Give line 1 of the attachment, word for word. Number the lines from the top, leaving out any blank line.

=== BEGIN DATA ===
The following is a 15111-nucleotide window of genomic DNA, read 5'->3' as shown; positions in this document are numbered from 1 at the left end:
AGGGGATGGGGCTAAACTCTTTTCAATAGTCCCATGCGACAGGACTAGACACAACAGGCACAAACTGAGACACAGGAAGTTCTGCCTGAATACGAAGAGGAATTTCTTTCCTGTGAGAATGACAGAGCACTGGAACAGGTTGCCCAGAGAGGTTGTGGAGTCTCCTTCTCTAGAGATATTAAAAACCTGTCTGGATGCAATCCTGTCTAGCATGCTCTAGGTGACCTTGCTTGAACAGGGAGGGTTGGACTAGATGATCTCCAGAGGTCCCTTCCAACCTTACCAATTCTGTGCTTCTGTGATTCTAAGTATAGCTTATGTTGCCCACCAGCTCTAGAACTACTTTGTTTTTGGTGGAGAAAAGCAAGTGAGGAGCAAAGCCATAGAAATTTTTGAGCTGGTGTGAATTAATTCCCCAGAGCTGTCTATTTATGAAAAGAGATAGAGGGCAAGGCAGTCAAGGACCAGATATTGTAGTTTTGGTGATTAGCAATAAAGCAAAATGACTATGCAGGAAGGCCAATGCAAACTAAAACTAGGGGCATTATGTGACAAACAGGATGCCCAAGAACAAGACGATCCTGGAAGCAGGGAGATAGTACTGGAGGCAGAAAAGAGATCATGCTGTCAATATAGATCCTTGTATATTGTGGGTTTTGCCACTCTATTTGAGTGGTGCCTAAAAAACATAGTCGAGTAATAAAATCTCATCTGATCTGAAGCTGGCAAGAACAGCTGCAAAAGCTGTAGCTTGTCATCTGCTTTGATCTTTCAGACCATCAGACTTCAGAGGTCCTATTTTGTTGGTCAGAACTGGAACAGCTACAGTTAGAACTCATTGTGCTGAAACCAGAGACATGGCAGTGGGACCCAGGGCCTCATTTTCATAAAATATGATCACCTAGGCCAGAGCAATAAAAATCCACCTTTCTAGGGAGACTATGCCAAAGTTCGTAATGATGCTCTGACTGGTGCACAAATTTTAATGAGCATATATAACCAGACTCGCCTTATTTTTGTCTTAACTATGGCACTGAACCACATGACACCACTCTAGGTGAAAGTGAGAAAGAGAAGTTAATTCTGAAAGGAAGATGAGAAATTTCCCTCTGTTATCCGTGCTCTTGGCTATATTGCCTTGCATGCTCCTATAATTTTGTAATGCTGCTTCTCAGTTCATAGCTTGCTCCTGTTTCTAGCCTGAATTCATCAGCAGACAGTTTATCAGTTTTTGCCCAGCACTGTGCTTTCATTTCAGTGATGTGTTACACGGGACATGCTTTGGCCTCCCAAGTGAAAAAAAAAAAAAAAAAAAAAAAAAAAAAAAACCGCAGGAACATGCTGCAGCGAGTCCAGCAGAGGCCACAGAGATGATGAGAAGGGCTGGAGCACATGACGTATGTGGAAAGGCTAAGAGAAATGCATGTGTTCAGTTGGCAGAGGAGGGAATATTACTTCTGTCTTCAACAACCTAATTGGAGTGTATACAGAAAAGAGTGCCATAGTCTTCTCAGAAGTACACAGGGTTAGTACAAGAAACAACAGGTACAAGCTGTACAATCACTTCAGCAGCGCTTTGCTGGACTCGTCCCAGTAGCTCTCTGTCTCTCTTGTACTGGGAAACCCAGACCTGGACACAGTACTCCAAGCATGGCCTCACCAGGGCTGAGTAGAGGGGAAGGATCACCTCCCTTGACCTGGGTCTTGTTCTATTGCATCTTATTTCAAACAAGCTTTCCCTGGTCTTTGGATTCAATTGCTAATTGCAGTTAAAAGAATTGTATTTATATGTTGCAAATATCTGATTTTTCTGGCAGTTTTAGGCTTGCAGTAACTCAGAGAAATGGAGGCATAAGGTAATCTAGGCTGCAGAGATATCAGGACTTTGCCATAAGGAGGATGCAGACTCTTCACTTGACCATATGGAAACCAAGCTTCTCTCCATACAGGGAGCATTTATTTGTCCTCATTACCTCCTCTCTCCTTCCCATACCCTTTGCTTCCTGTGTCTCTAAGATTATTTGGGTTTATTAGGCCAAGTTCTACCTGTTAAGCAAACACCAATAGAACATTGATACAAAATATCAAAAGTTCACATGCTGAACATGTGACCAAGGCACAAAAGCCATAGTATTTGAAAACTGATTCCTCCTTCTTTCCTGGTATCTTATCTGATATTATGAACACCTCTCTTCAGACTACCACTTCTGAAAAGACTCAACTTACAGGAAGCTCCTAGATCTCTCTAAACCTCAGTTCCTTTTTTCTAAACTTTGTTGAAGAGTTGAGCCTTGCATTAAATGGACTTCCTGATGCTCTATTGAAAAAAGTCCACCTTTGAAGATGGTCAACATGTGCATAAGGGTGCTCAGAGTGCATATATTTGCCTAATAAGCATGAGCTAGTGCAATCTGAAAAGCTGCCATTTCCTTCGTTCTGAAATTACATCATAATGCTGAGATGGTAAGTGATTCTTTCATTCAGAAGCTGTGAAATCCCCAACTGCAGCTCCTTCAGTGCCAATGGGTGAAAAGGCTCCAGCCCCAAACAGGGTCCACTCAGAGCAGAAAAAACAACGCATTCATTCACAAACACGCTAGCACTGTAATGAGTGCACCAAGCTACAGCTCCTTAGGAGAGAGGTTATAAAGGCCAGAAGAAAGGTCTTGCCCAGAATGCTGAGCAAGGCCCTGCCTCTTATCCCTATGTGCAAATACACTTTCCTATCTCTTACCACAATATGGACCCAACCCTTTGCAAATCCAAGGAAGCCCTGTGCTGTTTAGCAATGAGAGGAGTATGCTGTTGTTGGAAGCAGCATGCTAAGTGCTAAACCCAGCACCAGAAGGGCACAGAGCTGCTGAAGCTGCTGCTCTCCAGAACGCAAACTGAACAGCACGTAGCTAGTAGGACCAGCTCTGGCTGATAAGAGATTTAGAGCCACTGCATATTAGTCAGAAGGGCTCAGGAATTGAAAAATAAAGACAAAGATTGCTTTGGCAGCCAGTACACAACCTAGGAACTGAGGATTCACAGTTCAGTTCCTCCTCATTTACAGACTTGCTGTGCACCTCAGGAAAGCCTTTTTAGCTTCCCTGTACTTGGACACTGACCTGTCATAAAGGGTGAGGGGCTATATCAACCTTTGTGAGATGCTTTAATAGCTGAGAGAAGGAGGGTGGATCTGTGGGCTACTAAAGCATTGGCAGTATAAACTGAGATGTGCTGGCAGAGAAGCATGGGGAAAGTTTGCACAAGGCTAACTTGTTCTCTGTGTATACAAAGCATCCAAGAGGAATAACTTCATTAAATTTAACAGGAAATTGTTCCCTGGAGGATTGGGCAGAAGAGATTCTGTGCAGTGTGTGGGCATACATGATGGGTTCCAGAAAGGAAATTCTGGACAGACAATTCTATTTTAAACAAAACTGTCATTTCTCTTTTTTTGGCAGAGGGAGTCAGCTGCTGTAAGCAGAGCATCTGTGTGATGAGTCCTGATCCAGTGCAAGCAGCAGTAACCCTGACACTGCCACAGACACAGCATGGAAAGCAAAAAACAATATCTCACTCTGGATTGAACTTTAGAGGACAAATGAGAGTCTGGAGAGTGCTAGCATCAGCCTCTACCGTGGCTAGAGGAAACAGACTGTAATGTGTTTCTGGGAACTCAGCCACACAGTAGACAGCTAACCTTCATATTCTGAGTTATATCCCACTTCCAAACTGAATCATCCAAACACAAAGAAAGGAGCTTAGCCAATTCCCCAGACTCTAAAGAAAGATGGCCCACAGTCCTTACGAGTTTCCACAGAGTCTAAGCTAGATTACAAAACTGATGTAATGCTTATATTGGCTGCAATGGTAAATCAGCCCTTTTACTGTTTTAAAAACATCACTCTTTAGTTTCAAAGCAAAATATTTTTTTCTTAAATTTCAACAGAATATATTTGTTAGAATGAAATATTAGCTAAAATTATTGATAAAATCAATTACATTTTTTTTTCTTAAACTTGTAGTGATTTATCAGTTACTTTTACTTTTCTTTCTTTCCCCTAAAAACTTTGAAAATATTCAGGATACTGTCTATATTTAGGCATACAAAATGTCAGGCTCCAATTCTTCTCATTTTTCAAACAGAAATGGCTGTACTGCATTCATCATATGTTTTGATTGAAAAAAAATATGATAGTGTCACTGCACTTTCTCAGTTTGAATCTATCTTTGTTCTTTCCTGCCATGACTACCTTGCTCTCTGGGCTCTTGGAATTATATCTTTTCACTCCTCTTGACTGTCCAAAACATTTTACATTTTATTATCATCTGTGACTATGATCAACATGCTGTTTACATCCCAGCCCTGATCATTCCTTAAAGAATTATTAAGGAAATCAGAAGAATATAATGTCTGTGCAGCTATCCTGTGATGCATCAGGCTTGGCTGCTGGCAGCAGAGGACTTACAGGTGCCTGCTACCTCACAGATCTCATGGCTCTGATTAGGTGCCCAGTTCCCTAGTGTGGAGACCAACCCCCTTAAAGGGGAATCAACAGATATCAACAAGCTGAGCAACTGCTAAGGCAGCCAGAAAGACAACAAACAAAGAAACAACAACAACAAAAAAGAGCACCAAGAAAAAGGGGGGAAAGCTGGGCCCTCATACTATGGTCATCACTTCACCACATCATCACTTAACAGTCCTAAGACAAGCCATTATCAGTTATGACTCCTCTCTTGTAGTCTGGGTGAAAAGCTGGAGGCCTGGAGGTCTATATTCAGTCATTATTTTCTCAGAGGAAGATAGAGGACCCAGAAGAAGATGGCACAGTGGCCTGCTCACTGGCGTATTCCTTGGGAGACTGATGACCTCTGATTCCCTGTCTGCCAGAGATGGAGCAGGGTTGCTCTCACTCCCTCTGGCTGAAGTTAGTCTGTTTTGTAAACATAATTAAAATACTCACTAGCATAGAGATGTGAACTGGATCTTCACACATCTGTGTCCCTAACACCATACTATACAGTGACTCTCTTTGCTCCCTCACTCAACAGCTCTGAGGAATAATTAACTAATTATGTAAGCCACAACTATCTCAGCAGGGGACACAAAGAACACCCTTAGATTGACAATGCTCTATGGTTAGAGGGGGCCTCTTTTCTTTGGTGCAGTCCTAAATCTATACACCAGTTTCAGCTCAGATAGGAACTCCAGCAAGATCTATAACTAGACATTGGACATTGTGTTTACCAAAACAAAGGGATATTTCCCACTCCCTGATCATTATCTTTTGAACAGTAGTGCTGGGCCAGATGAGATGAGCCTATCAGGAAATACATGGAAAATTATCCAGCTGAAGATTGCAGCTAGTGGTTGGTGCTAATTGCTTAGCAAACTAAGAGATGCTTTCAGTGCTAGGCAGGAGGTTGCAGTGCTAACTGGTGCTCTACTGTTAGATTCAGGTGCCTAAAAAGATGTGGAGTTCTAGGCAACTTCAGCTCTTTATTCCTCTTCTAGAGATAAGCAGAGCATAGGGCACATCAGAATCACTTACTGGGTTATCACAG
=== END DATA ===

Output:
The following is a 15111-nucleotide window of genomic DNA, read 5'->3' as shown; positions in this document are numbered from 1 at the left end: